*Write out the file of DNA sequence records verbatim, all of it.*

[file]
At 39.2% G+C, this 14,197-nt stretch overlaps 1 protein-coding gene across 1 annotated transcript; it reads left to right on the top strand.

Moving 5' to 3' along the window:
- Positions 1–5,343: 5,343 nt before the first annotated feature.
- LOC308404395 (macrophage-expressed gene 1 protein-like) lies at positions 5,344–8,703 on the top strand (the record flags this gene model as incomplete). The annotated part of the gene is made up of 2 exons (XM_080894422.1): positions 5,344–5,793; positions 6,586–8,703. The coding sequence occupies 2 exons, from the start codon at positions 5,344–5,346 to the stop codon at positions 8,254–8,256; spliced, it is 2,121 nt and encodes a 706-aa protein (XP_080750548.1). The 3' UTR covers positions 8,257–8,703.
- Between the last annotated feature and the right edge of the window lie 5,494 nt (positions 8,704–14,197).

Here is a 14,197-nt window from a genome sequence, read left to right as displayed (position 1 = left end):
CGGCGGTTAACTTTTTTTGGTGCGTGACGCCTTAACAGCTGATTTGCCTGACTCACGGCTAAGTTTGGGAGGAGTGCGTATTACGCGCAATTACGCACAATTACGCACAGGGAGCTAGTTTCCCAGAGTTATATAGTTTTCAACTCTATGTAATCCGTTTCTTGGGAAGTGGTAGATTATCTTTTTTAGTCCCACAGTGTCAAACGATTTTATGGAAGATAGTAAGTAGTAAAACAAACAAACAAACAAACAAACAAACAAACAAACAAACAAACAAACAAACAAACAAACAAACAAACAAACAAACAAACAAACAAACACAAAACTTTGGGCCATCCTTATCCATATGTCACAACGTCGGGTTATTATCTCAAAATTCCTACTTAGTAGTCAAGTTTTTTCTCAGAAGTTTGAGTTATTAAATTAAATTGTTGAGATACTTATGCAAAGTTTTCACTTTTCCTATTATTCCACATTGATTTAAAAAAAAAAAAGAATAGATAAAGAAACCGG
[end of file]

At 39.2% G+C, this 14,197-nt stretch overlaps 1 protein-coding gene across 1 annotated transcript; it reads left to right on the top strand.

Moving 5' to 3' along the window:
- Positions 1–5,343: 5,343 nt before the first annotated feature.
- LOC308404395 (macrophage-expressed gene 1 protein-like) lies at positions 5,344–8,703 on the top strand (the record flags this gene model as incomplete). The annotated part of the gene is made up of 2 exons (XM_080894422.1): positions 5,344–5,793; positions 6,586–8,703. The coding sequence occupies 2 exons, from the start codon at positions 5,344–5,346 to the stop codon at positions 8,254–8,256; spliced, it is 2,121 nt and encodes a 706-aa protein (XP_080750548.1). The 3' UTR covers positions 8,257–8,703.
- Between the last annotated feature and the right edge of the window lie 5,494 nt (positions 8,704–14,197).

Here is a 14,197-nt window from a genome sequence, read left to right as displayed (position 1 = left end):
CGGCGGTTAACTTTTTTTGGTGCGTGACGCCTTAACAGCTGATTTGCCTGACTCACGGCTAAGTTTGGGAGGAGTGCGTATTACGCGCAATTACGCACAATTACGCACAGGGAGCTAGTTTCCCAGAGTTATATAGTTTTCAACTCTATGTAATCCGTTTCTTGGGAAGTGGTAGATTATCTTTTTTAGTCCCACAGTGTCAAACGATTTTATGGAAGATAGTAAGTAGTAAAACAAACAAACAAACAAACAAACAAACAAACAAACAAACAAACAAACAAACAAACAAACAAACAAACAAACAAACAAACAAACAAACACAAAACTTTGGGCCATCCTTATCCATATGTCACAACGTCGGGTTATTATCTCAAAATTCCTACTTAGTAGTCAAGTTTTTTCTCAGAAGTTTGAGTTATTAAATTAAATTGTTGAGATACTTATGCAAAGTTTTCACTTTTCCTATTATTCCACATTGATTTAAAAAAAAAAAAGAATAGATAAAGAAACCGG